Is it possible to rebel against rebellion? Since the invention of the gramophone, rebellion in music has been available to the masses. In the fifties, with Elvis rockin’ jailhouses and Bill Haley rocking around a clock with his Comets the scene was set. The mantle was taken up by the Animals, who just had to get outta this place, whilst the Rolling Stones had to get off their clouds before having a 19th nervous breakdown. Into the seventies and punk rebelled, until to look punk became fashionable, thus going against its aim. And so through musical history there has always been rebellion, be it Woodie Guthrie, Bob Dylan, Billy Bragg or the Sex Pistols.
How does this get us to Nottingham’s Market Square on the final Sunday of May last year? The answer starts over eighty years ago when Joe Loss started his orchestra. He became well respected in his field, with Dame Vera Lynn giving her first broadcast with the band in 1938. In 1990, Joe became too ill to travel with his band and entrusted Todd Miller with the leadership. Todd had joined the orchestra in 1972 as a vocalist and enjoyed an excellent working relationship with Joe. With over twenty years at the helm of the orchestra, Todd is as much of a showman as a leader of the Joe Loss Orchestra.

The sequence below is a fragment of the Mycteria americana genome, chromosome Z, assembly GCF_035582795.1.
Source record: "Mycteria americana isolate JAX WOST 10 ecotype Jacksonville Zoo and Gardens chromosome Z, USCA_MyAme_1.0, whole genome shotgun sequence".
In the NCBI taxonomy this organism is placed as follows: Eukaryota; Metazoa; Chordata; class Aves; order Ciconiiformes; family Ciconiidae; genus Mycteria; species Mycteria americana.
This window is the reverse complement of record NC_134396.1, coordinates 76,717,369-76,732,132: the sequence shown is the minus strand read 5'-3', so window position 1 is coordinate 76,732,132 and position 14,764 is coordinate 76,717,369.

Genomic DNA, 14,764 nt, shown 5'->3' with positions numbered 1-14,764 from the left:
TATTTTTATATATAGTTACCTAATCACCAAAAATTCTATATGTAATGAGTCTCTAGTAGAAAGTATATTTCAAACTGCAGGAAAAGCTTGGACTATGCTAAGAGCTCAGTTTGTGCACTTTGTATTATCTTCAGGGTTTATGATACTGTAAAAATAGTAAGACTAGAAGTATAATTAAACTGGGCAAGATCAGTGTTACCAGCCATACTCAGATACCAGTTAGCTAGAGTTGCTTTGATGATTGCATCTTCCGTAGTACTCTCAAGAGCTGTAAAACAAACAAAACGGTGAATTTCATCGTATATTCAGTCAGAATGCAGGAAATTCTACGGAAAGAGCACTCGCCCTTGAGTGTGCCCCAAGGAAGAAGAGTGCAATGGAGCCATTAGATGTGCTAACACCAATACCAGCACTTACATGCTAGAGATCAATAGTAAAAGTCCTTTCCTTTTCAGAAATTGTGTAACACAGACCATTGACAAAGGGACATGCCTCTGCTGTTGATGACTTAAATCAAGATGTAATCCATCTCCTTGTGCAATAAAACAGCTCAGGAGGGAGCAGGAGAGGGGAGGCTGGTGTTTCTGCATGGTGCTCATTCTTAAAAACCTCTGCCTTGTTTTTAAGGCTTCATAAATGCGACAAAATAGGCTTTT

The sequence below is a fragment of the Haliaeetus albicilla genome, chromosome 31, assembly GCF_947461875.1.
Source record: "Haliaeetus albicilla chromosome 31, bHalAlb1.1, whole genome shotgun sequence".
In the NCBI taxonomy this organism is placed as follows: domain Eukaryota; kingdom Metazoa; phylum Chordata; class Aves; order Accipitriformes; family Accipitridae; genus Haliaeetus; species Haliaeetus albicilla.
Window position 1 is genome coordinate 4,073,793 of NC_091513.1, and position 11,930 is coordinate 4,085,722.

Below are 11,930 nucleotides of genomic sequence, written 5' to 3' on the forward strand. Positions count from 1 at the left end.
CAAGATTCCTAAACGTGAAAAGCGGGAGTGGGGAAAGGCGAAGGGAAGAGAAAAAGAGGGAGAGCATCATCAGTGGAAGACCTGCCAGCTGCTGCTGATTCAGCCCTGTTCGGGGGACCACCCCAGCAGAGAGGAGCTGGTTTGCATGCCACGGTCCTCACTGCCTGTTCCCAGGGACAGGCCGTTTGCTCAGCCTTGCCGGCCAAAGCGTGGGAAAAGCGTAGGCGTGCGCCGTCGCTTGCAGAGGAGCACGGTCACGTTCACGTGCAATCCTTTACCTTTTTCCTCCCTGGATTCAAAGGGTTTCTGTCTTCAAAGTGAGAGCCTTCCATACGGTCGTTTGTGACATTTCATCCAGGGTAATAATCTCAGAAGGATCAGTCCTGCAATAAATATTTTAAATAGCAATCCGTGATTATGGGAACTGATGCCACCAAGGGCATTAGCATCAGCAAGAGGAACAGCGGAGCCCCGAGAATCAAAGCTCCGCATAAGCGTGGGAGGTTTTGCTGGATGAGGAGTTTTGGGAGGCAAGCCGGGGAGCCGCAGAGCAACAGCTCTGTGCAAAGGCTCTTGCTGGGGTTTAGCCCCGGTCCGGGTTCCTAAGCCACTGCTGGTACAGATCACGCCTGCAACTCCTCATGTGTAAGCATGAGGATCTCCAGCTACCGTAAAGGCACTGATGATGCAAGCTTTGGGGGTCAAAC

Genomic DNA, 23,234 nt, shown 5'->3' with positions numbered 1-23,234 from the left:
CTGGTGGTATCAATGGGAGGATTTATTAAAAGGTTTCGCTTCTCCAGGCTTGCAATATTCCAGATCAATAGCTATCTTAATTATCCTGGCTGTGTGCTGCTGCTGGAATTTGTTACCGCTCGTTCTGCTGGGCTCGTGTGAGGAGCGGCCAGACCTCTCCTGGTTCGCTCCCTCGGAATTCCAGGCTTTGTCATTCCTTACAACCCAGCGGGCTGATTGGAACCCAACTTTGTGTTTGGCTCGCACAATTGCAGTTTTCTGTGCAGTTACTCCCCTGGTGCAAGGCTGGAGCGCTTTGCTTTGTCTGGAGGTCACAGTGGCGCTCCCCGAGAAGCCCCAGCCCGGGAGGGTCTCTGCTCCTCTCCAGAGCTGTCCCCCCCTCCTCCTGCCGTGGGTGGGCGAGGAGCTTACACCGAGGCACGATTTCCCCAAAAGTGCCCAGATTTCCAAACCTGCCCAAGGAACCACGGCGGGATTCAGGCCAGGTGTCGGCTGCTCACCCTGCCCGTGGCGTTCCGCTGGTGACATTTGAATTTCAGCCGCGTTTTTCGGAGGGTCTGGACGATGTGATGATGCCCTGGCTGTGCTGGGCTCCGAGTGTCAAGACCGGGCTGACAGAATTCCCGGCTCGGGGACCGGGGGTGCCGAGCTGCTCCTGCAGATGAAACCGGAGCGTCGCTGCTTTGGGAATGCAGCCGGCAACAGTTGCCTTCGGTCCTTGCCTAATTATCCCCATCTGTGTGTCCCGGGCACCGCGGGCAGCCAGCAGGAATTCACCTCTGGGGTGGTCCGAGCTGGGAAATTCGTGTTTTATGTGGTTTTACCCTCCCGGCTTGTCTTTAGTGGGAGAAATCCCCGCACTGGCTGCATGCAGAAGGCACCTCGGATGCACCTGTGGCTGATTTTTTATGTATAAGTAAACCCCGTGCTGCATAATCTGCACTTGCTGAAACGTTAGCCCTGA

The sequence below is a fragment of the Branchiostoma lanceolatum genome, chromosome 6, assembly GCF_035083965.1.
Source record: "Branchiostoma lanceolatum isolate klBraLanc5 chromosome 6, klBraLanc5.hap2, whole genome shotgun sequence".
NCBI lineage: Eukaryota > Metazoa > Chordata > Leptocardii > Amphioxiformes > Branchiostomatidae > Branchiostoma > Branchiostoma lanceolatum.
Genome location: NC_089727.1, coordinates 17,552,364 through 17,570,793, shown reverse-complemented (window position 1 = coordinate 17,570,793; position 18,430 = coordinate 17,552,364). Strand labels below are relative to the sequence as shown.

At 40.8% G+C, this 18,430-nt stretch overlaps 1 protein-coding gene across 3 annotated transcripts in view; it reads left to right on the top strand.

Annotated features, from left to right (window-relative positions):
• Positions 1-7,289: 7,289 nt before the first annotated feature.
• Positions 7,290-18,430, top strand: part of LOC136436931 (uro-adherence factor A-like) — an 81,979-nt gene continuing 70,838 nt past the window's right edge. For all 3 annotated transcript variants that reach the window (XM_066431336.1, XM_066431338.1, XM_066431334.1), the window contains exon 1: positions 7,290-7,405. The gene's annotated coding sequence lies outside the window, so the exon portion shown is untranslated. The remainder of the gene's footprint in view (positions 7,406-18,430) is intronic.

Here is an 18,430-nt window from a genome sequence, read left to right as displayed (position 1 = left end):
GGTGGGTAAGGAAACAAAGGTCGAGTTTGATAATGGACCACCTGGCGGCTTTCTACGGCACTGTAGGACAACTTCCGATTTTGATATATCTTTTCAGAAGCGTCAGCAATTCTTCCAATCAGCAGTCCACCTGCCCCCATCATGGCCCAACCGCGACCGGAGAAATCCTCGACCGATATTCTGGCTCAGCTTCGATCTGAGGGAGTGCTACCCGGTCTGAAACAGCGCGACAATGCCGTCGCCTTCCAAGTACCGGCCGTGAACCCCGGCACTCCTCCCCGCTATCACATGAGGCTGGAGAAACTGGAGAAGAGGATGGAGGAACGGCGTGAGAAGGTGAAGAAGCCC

Back to the question I posed earlier, is it possible to rebel against rebellion? Any form of entertainment has walls. These walls take the form of generations. Parents cannot understand how their little angels can listen to ‘that infernal racket’, as they find their own identity and rebel against the older generations. Todd and the Joe Loss Orchestra had the Market Square singing and dancing, young and old side by side, playing music from Glenn Miller through to soul, the Beatles, Abba and disco, thus breaking down the walls. I could be inclined to say that they made the younger generation rebel against their rebellion, even if it was only for two hours.
The Orchestra’s encore took then past the nine o’clock deadline. Rebels indeed!